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How to Prepare Your Manuscript for Publishing

Great work. You’ve written your manuscript and now you’re ready to publish! But what do you have to do to prepare your manuscript for a publisher?

Many publishing houses have certain requirements for manuscripts coming in, and it’s good to find out the style for the publisher you’re working with. Oftentimes, they’ll have these manuscript requirements written on their submissions page, but if not, a quick email to them asking what it is and we’re sure they’ll be over the moon that you’re thinking ahead about that part of the process.

For us, it’s easy to prepare your manuscript for publishing with ORP. Whether you’re going to be working with the editors or going straight to format, this blog will help you prepare your manuscript with everything it needs for the publishing team.


Most publishers work with Word documents for publishing, so make sure your manuscript is in an easy-to-read Word doc format, which will allow them to take it from here for you and get your book through the publishing stages.

If you only have a PDF, you’ll have to ‘export’ to Word doc, which can make it look a little odd, but the steps below to prepare your manuscript for publishing should be able to help you fix it up from there.


Some authors like to format their manuscript all pretty like it might be in the book, but don’t worry about this. This actually makes it harder for editors and publishers to work with your manuscript, and they’ll do this with you after the editing stage in their pro formatting and design software. So, for now, don’t worry about making it pretty and instead make it as easy to read as possible so your publishing team can do their best work on your text.

This is what the ORP editing team likes their manuscripts to be set up as before they come in. Go through and make sure you have most of these covered. Some might not apply to your manuscript (e.g. you might not have references), and that’s okay. Just do what applies to yours:

  • Main text to be: size 12 calibri or cambria font.

  • Paragraph spacing to be set to 1.5.

  • Headers and subheaders put in with Word doc styles (we’ll cover this in the next section so scroll down a bit if you need help here).

  • If you have references, pop in your citations with either footnotes or endnotes. Endnotes are often better as you’ll just have one list at the end of your manuscript, but you can choose whichever you like best (I found this video really helpful on how to add these).

  • Remove any images (but keep a one liner in their location saying ‘image X to be put here in formatting stage’ and keep the caption in there (highlight red) if you use images. Send the images separately in jpg or png files to your publisher so they have high quality ones to add in individually. (You can use WeTransfer to send them all in one go in one handy package rather than lots of little emails!)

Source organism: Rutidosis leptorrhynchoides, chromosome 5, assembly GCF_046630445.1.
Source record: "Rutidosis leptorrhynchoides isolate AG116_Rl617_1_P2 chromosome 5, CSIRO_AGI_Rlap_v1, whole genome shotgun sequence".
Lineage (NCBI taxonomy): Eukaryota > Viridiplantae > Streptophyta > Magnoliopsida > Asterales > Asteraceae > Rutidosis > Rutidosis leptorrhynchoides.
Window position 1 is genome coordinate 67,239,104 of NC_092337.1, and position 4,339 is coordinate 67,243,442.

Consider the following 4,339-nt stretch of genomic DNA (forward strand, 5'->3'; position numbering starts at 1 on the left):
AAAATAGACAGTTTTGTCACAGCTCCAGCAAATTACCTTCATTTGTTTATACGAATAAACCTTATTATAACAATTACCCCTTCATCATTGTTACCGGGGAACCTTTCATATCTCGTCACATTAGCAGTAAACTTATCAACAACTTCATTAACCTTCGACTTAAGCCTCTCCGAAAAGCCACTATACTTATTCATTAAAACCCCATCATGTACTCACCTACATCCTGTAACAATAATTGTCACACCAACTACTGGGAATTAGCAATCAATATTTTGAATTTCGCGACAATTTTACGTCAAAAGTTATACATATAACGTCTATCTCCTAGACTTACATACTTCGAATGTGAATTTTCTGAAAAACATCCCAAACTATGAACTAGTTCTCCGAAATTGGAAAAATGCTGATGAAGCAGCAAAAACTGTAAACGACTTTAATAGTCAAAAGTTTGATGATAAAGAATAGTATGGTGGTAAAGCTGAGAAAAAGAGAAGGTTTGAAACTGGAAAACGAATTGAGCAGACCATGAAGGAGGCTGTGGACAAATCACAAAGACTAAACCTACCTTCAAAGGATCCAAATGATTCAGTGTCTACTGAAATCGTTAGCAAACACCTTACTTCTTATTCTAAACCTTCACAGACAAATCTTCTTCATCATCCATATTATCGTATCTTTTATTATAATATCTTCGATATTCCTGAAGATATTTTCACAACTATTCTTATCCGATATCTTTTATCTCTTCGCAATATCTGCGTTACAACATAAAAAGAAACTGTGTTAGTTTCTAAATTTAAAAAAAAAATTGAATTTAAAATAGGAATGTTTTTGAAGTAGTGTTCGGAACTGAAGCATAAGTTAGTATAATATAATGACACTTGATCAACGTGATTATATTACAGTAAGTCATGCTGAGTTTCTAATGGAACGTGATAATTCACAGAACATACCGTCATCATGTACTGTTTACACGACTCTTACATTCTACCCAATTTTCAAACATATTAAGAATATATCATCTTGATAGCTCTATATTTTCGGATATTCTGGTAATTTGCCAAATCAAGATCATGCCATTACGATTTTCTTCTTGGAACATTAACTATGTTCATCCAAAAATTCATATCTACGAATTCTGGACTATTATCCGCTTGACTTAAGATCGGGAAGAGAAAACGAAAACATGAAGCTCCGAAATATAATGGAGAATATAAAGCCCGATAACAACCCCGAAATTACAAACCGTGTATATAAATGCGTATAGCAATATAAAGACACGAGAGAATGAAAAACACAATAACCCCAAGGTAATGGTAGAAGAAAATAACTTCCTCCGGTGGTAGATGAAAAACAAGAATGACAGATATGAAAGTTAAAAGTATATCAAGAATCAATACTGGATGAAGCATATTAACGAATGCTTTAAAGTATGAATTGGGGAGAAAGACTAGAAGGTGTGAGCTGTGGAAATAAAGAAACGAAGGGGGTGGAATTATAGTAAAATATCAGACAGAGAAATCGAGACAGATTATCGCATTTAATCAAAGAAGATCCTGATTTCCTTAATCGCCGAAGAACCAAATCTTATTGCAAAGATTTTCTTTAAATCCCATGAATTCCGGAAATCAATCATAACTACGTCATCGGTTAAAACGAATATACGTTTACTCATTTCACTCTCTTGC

• Box-outs: if you’d like box-outs, please take these out of a box and just highlight them a different colour and leave a comment for the editor to let them know what it needs to be. Actual boxes can be hard to edit, but the design team can add these back in for you.

  • Bullet point lists: We recommend editing them to keep them as short and succinct as possible. If a bullet point goes over just 2 or 3 lines, try changing them to headers and paras for the best reading experience for your audience.

  • Image copyright/permissions: if you are using images that are taken by you, do you have written permission from anybody else in the pictures to be able to use them in the book? Please send evidence of this written permission to your coordinator.

  • Image copyright/permissions: if you are using images that are not taken by you, do you have written permission from the owner of the original image to be able to use them in the book? Please send evidence of this written permission to your coordinator. There here to help protect your creative rights.


This bit can be quite challenging for first-time authors to set up, so here’s a quick tip on these and making it easy. Setting up your Word doc styles for headers and subheaders for your manuscript will help the editing team to identify new chapters and also subheadings and any levels below that when editing. Here’s how you can set them up quickly and easily with pro styles.

When you open your Word doc, you’ll have it automatically set to the ‘Home’ tab at the top. This is where you want to be. If you’re not in ‘Home’, click on this button.

From here, highlight the section of text you want to be a title or heading. E.g. I will start with my book title. I highlighted the book title and then looked for the ‘Styles’ function in the home bar. Can you see where the yellow circle is on this screenshot? If I click here, it will automatically set my book title up in the ‘Title’ style, and it will look like this:

Next, I want to change my chapter headings the same way, so I’m going to highlight my chapter title and go to the same ‘Styles’ place, this time clicking ‘Heading 1’.

At ORP, we like to set all chapter titles as Heading 1. It will look like this.

If you have subheadings inside your chapters, you can highlight all your main subheadings and click on ‘Heading 2’ so it will look like this:

And then if you have sub-sub headers (and even smaller level ones from there), you can click on ‘Heading 3’ and then 4 and 5 and it will set those automatically for you too.

Now you’ve got all your headers set up easily and ready to go.


Got any questions about how to prepare your manuscript for publishing? Feel free to comment or reach out to the ORP team with your questions and we’ll happily help you get your book ready to go.


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